John Conen sums things up nicely in his excellent guide to "Bamberg and Franconia". Describing a typical Franconian Gaststaette he advises readers, "Tables tend to be large and drinkers are expected to move up and allow newcomers to share the table. There's none of the hogging of space and seating that you encounter in Britain, and leaving coats and bags on seats is also frowned upon. Use the pegs provided!"

Were this were so here in dear old Bilghty!

Curmudgeon said...

The growing trend to have individual tables and loose seating encourages the "this is my/our table" mentality.

In pubs where there are wall benches, people tend to be more sociable and may move up to make more space.

Erlangernick said...

Yes, the Germans are sociable with tables in all sorts of places, which we expat Yanks got used to pretty quickly. I've honestly not noticed table hogging in England, maybe it looks normal to me as a Yank.

Franconians are --perhaps ironically having been mentioned in that guide-- notoriously *less* social than other sorts of Germans, specifically w.r.t. the table sharing issue. There's a saying along the lines of:

"What do you see in a Franconian tavern with 5 patrons and 5 tables?"

"5 occupied tables."

"What would you see in the same tavern located elsewhere?"

"4 empty tables." Or summat like that. They're quite cold and reserved compared to their neighbors. At least up front.

I have read though, that pub etiquette means sitting at a table away from the bar, one should expect more privacy than nearer the bar or of course, standing at the bar. Excellent book, BTW: Watching the English. (Thanks again to E for that.)

And now a question. I've come to learn what a "snug" and a "vault" are, more or less, but what or where is the "bottom" of a pub?

Tandleman said...

Nothing new to learn here Nick. This was specific to the Cockpit. It has a raised area and a lower area. Maybe that was the cockfighting area?

Anonymous said...

Yes, what is it with Jaipur these days, it's a shadow of what it was a year back. Thin with a top note suggesting too much sugar, that lovely tart bitterness that underlay the hop thwack is entirely missing these days.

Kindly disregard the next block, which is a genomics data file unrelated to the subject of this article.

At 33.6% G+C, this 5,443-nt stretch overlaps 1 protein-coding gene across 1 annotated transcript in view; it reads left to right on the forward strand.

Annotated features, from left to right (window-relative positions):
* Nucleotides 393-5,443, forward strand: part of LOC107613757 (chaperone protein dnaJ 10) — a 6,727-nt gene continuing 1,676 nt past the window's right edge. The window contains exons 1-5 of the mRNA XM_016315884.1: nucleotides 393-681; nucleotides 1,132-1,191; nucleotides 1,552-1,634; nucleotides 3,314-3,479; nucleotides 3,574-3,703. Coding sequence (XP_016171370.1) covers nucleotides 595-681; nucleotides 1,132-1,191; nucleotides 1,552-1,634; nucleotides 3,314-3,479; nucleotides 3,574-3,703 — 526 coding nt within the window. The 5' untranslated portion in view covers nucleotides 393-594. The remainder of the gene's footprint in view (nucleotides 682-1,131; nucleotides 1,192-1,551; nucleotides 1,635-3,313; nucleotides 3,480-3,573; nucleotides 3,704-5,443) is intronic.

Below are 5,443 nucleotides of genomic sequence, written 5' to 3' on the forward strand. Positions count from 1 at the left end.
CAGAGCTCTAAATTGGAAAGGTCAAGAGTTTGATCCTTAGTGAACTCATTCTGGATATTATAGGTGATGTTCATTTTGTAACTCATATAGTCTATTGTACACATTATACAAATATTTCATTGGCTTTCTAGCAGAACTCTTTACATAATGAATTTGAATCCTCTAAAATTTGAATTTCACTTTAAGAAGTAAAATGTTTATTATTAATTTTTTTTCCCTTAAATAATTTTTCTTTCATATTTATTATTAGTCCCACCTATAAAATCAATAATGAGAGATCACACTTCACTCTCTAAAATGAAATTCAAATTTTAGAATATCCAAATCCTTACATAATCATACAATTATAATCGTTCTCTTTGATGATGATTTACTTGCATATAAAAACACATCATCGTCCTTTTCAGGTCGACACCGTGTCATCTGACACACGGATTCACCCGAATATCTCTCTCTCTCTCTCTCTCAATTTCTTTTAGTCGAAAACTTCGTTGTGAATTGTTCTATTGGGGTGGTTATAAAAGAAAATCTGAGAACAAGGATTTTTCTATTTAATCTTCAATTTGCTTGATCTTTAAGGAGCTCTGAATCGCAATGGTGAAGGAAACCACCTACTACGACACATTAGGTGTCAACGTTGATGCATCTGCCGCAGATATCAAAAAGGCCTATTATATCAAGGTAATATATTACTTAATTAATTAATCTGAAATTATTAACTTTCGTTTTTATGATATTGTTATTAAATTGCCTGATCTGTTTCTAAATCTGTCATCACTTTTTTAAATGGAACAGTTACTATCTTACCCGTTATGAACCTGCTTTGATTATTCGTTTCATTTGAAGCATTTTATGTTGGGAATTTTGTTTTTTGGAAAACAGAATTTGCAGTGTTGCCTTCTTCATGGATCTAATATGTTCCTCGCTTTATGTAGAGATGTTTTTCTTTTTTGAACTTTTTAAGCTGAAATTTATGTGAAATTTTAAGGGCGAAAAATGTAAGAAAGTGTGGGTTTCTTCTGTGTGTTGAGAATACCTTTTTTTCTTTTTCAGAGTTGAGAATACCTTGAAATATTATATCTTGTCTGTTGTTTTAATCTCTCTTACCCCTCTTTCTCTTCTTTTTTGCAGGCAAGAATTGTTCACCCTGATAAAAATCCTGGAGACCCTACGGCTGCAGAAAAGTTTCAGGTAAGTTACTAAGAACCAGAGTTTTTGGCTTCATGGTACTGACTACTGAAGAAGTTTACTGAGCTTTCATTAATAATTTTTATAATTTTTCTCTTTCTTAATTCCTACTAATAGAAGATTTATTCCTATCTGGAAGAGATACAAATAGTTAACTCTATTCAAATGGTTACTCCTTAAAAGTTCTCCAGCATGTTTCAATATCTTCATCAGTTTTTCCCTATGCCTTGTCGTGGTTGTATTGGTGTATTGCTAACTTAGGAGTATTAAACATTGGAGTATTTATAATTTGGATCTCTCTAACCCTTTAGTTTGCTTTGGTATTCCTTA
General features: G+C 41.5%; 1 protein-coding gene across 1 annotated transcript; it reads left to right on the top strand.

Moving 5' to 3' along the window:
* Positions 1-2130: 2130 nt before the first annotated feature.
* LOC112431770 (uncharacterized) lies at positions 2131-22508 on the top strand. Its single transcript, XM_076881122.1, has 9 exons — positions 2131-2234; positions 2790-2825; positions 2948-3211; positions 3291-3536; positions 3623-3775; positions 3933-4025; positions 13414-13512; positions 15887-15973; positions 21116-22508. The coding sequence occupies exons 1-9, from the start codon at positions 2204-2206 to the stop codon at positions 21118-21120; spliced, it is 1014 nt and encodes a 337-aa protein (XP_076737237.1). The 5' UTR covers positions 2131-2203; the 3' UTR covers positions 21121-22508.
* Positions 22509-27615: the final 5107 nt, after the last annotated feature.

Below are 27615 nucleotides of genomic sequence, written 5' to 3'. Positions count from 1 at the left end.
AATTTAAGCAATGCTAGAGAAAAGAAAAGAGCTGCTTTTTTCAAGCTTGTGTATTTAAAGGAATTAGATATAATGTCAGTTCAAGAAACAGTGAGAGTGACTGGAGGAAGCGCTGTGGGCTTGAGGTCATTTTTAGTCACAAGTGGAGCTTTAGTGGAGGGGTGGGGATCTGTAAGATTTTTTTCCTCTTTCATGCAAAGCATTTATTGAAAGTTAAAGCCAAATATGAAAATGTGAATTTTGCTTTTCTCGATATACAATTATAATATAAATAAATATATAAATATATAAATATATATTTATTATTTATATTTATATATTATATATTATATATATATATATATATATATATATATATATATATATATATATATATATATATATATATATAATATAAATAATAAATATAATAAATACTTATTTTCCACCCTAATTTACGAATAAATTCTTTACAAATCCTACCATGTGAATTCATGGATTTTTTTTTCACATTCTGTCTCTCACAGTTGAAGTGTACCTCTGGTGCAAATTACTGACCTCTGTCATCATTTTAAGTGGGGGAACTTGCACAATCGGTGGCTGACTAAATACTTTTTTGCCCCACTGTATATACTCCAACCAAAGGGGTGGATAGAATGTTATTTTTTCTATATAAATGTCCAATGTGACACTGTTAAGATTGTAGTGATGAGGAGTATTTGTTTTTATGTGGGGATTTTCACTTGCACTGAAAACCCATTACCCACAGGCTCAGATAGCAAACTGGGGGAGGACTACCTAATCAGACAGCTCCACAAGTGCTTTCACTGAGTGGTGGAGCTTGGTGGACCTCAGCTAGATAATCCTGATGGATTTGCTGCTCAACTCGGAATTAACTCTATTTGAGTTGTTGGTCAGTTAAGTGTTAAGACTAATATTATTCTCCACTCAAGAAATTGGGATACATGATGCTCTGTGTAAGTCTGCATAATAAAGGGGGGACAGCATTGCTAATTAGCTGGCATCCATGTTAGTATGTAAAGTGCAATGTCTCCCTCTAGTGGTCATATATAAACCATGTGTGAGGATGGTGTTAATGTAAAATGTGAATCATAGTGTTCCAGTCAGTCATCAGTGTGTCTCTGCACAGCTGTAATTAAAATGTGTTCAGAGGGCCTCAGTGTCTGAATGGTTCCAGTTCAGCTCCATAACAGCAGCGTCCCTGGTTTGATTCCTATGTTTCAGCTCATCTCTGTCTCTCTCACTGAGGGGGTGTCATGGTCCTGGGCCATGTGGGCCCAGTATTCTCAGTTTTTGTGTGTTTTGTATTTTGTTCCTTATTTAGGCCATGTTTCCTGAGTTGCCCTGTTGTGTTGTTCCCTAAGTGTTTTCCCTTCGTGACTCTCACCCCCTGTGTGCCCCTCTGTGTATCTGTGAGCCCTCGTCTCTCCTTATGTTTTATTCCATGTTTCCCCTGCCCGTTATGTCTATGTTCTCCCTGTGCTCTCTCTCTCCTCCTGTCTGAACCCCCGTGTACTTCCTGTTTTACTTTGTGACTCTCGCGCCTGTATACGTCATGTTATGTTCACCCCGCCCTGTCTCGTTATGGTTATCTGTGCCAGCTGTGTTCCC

However, it's the condition that's the worst aspect. No longer crisp, it's a soft soapy concoction that flops into the glass and lays there apathetically. I've regretted each one I've bought in the last few months and will probably avoid it in future


Cooking Lager said...

It is more common to share tables in Europe as there is less chance of nutters engaging you in conversation.

I don't get to proper pubs that much but when I last did I treated myself to a pint of overpriced obscure cask pong with a name I hadn't heard of. These bearded people joined me and started talking about hop varieties and craft keg. No mention of the football or whether the barmaid is a goer or not. Even saying "couldn't give a shit pal, I'm off to neck some cheap cans of lager, tarrah" didn't scare 'em off.

When I have next saved up enough for a pub pint I shall take a table sign with me saying "No beards, beer geeks or CAMRA types, thank you" or I shall take up more space.

"Eddie Rowles" said...

"(Mind you, Boak tends to be particularly militant about seat-blocking: she will make a point of sitting next to anyone on the train who has put their bag on the empty seat next to them and pretended to fall asleep.)"

Hah, me too. A loud "Excuse Me" and a good stare does the job. Really worth it to see the grunt of disapproval and reluctant moving of a bag.

Mind, I'm usually the last person on a tube that people sit next to - friends have said it is because I look like a tramp. Very harsh.